German parties move further to the right after AfD’s electoral success

 

German parties move further to the right after AfD’s electoral success

By
Johannes Stern

26 September 2017

The same parties that are ideologically and politically responsible for the rise of the Alternative for Germany (AfD) are exploiting the right-wing extremists’ success in Sunday’s federal elections to shift the political climate even further to the right. They are preparing the way for a government that will launch a major military buildup, slash wages and benefits, and establish the framework of a police state.

Within the Christian Democratic Union (CDU), the forces that have long been calling on Angela Merkel, the party chairwoman and German chancellor, to crack down more aggressively on refugees are seizing the offensive. “We urgently need more programmatic breadth within the CDU,” said Bundestag (parliament) member and finance specialist Klaus-Peter Willsch. “We have to cover our right wing. That is the only way we can once again achieve the level of support we need to be a people’s party.”

Bavaria’s Christian Social Union (CSU), sister party to the CDU, which already during the election campaign raised the demand for an upper limit on refugees, responded to its vote decline of more than 10 percentage points by largely adopting the AfD’s programme. CSU Chairman Horst Seehofer, who is under increased pressure from the right, said that the AfD gained votes because the CDU/CSU “left open its right flank.” The party would now correct this and adopt a “clear stance.” Transport Minister Alexander Dobrindt concurred, saying, “We have understood that we have to close our right flank.”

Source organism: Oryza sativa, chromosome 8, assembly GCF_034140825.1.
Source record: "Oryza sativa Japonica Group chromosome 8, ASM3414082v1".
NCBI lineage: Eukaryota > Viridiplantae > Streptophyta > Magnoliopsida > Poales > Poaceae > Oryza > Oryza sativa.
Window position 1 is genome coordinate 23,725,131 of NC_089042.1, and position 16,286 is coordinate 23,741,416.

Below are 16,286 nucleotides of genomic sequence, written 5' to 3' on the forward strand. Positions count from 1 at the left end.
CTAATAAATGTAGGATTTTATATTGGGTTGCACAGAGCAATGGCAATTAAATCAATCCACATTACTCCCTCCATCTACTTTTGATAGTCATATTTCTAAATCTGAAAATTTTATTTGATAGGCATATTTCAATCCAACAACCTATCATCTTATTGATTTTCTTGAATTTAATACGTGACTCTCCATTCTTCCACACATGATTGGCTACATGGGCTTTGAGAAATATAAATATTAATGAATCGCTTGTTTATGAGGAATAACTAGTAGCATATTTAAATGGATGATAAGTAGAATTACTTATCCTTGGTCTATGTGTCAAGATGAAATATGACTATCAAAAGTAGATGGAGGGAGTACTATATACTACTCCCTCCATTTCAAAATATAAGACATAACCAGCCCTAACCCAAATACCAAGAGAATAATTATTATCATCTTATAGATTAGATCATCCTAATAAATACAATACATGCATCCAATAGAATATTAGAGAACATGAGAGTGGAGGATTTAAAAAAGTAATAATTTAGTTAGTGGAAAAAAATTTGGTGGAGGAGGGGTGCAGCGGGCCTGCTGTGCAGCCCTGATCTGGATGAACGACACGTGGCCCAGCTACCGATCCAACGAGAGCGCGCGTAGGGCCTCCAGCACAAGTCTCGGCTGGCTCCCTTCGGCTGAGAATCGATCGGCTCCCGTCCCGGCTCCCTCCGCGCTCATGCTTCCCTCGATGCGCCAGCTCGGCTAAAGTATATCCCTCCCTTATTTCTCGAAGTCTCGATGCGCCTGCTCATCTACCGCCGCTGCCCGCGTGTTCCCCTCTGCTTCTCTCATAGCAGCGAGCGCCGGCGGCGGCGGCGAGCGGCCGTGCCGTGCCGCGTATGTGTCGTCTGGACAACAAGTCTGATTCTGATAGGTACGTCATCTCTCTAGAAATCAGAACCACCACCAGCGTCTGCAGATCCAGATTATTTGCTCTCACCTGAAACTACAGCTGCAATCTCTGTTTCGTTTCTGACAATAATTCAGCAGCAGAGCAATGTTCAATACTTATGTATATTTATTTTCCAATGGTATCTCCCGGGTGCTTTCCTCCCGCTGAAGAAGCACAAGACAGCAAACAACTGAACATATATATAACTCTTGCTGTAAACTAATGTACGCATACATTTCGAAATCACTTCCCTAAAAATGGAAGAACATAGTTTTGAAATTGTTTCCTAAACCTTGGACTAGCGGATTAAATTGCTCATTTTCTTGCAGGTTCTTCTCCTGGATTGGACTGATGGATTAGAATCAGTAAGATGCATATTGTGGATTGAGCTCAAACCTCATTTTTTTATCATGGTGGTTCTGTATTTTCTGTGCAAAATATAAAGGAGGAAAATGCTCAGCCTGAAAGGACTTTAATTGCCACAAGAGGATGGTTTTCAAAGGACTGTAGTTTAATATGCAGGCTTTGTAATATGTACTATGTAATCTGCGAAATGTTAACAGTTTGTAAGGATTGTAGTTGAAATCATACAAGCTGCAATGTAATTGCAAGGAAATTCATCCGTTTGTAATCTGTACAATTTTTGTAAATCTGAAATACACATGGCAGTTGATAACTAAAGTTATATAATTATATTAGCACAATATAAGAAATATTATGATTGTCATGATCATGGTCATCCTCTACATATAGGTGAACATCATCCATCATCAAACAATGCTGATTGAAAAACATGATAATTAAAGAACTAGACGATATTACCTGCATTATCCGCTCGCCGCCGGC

The Greens, who are preparing to enter a so-called “Jamaica” governing coalition with the CDU/CSU and the neo-liberal Free Democrat Party (FDP), are…

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